Make a Donation - For the privilege of chewing gum,
ask the students to make a donation on that day, from a penny to any loose
change they want to donate. Allow students to help chose the charity
they will donate the money to.
Cars vs. Couches Activity - Ask your students where they think they
might find more loose change, in their couches at home or on the floor of
their parents car(s). Have them predict where they think they will find more
loose change. Have them keep track how much money they find in each location.
When they return to school , each class could graph the results. Have
students ask their parents if the money could be donated to a worthy cause.
Think how happy parents will be just to see their children cleaning?
Read the following picture books -
The Bubble Gum Kid by Stu Smith.
Bubble Gum, Bubble Gum by Lisa Wheeler. Click here for link to Amazon to learn more about
Follow up activities could include writing letters to the author(s), drawing
a picture of their favorite part of he story, writing a different ending, or
creating their own bubble gum poetry.
Learning about Nouns Writing Activity - After a quick lesson on nouns
the teacher will distribute two sets of cards (which the teacher creates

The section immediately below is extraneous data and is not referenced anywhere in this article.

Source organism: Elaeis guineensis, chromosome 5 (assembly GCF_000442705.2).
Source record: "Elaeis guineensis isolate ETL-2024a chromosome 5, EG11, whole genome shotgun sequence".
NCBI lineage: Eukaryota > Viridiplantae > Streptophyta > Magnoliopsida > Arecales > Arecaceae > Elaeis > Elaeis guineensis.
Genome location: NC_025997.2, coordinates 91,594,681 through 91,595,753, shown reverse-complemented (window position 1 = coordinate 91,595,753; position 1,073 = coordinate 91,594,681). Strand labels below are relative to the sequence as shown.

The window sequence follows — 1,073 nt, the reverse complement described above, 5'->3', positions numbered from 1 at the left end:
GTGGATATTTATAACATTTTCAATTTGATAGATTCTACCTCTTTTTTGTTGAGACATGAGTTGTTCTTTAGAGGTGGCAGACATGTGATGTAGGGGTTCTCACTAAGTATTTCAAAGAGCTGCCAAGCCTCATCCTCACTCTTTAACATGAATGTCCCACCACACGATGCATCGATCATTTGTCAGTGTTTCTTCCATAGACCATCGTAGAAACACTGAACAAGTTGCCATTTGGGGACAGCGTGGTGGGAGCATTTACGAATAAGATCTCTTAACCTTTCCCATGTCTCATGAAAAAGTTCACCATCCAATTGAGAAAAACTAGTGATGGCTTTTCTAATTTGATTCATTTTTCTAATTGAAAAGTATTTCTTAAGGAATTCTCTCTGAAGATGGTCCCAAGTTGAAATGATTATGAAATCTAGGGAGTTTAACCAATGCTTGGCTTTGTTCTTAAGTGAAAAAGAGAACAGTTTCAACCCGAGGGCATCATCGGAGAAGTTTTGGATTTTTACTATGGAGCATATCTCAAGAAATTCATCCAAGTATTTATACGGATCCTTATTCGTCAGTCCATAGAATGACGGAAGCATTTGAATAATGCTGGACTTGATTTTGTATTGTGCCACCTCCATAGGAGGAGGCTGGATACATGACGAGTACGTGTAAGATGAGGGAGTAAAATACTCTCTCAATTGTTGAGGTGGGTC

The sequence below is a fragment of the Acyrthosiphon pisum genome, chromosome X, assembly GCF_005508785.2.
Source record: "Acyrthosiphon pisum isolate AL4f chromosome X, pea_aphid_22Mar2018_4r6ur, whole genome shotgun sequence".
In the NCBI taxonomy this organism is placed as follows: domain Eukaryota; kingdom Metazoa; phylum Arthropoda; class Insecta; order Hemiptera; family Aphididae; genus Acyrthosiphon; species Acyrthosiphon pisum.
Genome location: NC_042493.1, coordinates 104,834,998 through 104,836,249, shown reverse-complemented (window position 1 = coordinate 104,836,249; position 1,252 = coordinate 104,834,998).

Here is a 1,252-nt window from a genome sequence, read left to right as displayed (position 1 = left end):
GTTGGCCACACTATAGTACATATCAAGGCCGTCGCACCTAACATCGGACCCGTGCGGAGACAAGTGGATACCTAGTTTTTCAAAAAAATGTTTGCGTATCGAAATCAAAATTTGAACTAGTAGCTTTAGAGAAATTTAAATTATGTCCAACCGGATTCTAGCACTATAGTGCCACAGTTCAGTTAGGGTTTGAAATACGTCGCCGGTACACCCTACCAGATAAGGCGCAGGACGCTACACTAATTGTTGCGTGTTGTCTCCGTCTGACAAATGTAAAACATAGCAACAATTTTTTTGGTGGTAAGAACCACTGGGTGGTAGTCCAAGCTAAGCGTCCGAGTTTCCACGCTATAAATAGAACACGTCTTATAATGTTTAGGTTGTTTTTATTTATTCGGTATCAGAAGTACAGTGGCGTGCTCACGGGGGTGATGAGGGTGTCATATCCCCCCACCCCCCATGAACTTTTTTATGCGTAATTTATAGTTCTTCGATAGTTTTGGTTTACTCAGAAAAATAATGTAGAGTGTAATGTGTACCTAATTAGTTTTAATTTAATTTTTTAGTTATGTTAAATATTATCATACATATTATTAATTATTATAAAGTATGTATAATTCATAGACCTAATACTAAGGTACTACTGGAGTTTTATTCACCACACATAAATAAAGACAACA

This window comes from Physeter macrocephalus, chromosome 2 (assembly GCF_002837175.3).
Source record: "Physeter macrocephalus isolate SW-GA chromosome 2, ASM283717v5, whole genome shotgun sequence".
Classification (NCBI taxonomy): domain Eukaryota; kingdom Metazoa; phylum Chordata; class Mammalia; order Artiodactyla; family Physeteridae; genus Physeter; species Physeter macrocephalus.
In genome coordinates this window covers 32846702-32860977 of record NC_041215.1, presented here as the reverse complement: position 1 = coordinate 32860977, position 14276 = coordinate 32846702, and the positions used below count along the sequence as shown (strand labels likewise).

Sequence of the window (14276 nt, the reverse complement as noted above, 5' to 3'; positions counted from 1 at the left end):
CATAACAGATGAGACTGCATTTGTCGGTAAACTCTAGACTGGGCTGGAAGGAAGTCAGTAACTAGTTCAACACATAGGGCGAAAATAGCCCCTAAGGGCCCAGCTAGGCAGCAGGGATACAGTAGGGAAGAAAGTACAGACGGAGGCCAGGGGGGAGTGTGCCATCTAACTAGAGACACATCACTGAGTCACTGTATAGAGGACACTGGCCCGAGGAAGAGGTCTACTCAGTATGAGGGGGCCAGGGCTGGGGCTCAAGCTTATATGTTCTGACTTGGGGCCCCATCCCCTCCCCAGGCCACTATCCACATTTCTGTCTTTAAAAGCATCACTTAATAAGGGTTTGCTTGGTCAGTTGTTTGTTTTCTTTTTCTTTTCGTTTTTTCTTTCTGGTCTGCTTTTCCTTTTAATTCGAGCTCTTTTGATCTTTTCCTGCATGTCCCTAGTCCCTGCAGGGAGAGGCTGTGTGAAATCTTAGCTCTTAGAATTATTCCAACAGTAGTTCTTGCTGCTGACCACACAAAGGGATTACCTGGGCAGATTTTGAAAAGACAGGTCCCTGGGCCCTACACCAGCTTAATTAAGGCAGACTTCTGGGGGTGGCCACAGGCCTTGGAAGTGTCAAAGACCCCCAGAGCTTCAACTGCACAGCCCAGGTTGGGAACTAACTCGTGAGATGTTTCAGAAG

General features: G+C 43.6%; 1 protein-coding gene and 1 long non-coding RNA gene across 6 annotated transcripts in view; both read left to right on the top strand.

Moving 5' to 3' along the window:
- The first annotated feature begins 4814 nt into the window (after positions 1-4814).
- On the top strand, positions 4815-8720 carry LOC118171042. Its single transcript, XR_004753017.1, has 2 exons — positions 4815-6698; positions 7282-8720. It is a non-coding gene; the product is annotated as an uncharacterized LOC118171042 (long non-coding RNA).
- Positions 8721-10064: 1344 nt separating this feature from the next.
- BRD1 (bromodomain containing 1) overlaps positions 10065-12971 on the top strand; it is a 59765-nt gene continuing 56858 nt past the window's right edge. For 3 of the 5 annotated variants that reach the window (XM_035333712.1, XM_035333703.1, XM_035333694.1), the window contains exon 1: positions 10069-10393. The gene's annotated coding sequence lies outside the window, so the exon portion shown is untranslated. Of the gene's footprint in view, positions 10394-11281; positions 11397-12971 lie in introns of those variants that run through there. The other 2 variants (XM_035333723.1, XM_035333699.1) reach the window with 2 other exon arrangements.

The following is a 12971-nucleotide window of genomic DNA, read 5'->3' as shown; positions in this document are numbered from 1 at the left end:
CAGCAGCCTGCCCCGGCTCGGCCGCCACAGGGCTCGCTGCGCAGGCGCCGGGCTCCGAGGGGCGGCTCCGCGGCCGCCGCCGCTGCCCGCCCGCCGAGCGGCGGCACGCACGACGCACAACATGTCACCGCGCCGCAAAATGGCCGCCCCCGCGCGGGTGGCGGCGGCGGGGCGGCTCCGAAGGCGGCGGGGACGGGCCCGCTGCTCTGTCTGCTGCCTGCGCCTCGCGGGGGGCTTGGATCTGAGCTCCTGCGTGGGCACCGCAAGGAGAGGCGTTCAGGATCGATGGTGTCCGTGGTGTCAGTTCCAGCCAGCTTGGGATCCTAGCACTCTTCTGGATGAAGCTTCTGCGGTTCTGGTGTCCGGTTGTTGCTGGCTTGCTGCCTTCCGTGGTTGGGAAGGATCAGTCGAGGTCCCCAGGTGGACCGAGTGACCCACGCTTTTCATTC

ahead of time);
1) 25 "place" cards (one for each student) - The places could
include - in a bathtub, on top of the Empire State Building, in the
jungle, in a helicopter...
2) 25 "person" cards - For example famous people, actors,
actresses, musicians, athletes, kids in the class.
3) For "thing" everyone must use, “bubble gum”.
Give each student a place card, a person card and a bubblegum card. Have them
write a story using all three cards. This is a great way to get students
writing (and to use their creativity.) For eample, they may have to write a
story about Abraham Lincoln, in a bathtub, with bubble gum.
Estimation - Place a container filled with
gumballs in a central location and have students estimate how many there are.
Prizes could be awarded for the top three estimates. Prizes could include a
Have a Bubble Blowing Contest - Measure the diameter of each bubble
either using customary measurement or metric units. For older children
you could introduce circumference. You could run this like a spelling
bee. Have an assembly for the top bubble blowers at each grade level.
Even have a category for teachers (with the principal too of course!)
Math Fast Facts - Students are given a sheet of basic math
facts. As students finish they must come up to the front of the room, grab
and piece of gum, and successfully blow a bubble (The bubble must stay
inflated for a minimum five seconds). Awards prizes for top five
Weighing Activity - Have students bring in a variety of
gums, including some sugarless varieties. Ask your students if they think gum
weighs more of less after you chew it. Discuss. Have the students
weigh the gum (with the wrapper on) using a balance. Use grams as
the unit of measure. After chewing the gum, weigh the gum again on the
wrapper. Does it weigh more, or less? Record the results in a table or
make a graph. What's the answer to the question? You'll have to
find out for yourself!